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HIV-infected patient blood samples were tested at the point-of-care using a portable and label-free microchip CD4 count platform that we have developed. A total of 130 HIV-infected patient samples were collected that included 16 de-identified left over blood samples from Brigham and Women's Hospital (BWH), and 114 left over samples from Muhimbili University of Health and Allied Sciences (MUHAS) enrolled in the HIV and AIDS care and treatment centers in the City of Dar es Salaam, Tanzania. The two data groups from BWH and MUHAS were analyzed and compared to the commonly accepted CD4 count reference method (FACSCalibur system).
More than 30 million human immunodeficiency virus (HIV)-infected people live in the sub Saharan Africa, yet it is estimated that only one in ten persons infected with HIV has been tested and knows their HIV status , , , , , , . Effective antiretroviral therapy (ART) for HIV has been available in developed countries for more than a decade and free of charge through philanthropic resources such as Bill and Melinda Gates Foundation, Clinton and Davis Duke, and governmental resources such as President's Emergency Fund for AIDS Relief (PEPFAR) . However, in Africa, less than 4 out of 10 people who need a treatment are actually receiving ART . Part of the problem associated with existing ART delivery services are the limitations of conventional methods to diagnose and monitor HIV-infected individuals living in rural communities.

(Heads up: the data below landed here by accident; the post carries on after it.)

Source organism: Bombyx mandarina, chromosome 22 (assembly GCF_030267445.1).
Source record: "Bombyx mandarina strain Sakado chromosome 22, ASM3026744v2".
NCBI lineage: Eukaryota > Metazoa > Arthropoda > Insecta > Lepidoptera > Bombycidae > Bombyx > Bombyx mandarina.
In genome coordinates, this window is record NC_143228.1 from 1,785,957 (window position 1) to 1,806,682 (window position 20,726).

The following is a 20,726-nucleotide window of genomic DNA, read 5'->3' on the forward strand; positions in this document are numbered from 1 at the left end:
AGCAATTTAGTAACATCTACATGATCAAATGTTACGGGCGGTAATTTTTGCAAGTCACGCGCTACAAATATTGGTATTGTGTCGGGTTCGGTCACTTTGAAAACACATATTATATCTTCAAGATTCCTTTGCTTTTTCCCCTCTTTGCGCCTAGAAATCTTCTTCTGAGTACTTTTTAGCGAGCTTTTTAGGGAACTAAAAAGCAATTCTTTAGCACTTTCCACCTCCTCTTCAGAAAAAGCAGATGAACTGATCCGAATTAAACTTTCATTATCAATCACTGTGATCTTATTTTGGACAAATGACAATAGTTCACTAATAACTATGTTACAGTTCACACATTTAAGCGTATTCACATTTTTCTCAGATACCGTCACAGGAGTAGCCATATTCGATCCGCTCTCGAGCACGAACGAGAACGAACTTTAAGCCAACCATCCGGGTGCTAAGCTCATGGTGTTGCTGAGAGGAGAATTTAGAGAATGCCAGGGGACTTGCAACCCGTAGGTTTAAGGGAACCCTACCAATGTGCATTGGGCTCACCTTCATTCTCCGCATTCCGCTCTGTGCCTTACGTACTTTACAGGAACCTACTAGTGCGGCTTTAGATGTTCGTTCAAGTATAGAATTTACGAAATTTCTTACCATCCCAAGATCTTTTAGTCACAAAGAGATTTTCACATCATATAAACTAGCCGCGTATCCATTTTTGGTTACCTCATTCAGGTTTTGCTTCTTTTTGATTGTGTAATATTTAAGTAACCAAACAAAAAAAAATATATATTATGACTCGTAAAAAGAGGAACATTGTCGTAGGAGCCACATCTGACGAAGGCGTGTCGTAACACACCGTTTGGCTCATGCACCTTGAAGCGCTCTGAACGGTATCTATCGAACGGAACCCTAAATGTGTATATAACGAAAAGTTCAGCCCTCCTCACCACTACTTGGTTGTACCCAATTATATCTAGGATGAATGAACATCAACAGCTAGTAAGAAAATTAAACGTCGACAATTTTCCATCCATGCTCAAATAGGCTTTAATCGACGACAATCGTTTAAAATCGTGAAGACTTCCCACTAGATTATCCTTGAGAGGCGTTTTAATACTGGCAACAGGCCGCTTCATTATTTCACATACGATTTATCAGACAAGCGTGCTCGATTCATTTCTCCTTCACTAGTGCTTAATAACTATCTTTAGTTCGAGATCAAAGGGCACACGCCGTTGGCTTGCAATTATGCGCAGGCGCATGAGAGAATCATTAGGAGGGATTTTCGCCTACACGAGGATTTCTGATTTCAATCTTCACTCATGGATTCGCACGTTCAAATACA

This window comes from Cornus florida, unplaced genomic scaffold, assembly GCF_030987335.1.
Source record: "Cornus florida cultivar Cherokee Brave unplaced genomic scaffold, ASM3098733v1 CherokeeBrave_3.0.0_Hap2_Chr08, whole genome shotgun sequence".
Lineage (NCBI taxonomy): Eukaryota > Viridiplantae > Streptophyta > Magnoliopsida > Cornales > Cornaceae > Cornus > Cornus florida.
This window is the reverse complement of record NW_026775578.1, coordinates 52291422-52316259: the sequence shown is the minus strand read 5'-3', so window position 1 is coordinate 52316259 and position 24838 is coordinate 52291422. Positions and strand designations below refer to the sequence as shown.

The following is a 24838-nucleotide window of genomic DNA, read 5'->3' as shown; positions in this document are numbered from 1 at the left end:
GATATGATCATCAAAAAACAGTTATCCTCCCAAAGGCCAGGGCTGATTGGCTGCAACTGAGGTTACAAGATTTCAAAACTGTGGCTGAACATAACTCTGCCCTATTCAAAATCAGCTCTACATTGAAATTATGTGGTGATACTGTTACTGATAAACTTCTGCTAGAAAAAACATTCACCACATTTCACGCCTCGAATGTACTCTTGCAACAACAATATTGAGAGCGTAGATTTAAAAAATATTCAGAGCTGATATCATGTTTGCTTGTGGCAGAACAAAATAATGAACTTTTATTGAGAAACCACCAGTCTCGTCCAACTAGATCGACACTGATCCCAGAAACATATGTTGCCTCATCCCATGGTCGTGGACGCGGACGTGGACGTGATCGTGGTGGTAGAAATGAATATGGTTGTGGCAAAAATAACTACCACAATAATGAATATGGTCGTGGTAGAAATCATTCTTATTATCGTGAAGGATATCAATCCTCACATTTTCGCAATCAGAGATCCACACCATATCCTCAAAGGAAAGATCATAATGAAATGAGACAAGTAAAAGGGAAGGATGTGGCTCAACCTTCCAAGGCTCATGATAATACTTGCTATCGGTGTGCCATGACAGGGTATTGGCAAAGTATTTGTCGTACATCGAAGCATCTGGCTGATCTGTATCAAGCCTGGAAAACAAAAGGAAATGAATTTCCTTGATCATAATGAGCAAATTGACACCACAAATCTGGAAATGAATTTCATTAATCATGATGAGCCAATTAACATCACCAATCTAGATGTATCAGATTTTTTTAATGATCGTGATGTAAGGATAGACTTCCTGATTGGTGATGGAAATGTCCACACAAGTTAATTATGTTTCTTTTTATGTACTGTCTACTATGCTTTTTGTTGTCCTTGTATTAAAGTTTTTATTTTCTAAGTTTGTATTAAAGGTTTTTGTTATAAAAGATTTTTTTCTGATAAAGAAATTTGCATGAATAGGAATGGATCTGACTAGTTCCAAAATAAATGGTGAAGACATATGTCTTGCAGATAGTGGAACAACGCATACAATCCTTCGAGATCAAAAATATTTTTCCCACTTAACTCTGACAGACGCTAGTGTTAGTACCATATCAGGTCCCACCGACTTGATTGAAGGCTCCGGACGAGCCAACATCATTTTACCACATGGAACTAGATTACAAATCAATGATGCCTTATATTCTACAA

HIV infection has reached epidemic proportions in Tanzania with an estimated 1.3 million patients living with HIV/AIDS. Effective antiretroviral therapy (ART) for HIV has been available in Tanzania for more than a decade. However, it is estimated that less than 20% of all the infected individuals in Tanzania are currently receiving treatment, the most affected persons are living in rural and hard to reach communities. A microchip test that is portable and affordable has potential to impact HIV monitoring at all levels possibly with a higher impact at the dispensary level.
The challenges with delivering healthcare at the POC in developed world settings include ease-to-use, sample processing, need for skilled health care workers, portability, and test turnaround time (Table 1) . These factors have long constituted a bottleneck for recent microfluidic and lab-microchip type platforms to be translated to the bed-side as applicable diagnostic methodologies. These POC challenges adopt an insurmountable silhouette at the resource-constrained settings, where additional challenges are encountered. The difficulties associated with resource-limited POC healthcare delivery involve undependable electricity, demanding portability requirements on devices and readers, and limitations on the use of peripheral devices , , . These interdependent challenges alter the parameters for POC device design. Therefore, we need to design new methodologies with practical thinking strategies to address problems that go beyond the developed world geared engineering and healthcare system . These factors all broadly define the poor performance encountered by well-operating, lab-designed machinery in such resource-limited settings. Furthermore, fluorescent labeling of cells for detection and enumeration present significant challenges in these settings , , , . Therefore, label-free approaches with simple imaging methods are needed at the resource limited POC settings. Taking on these intriguing biomedical, engineering and design challenges , , we here report clinical results from Tanzania using a POC CD4 count microchip, which is an inexpensive (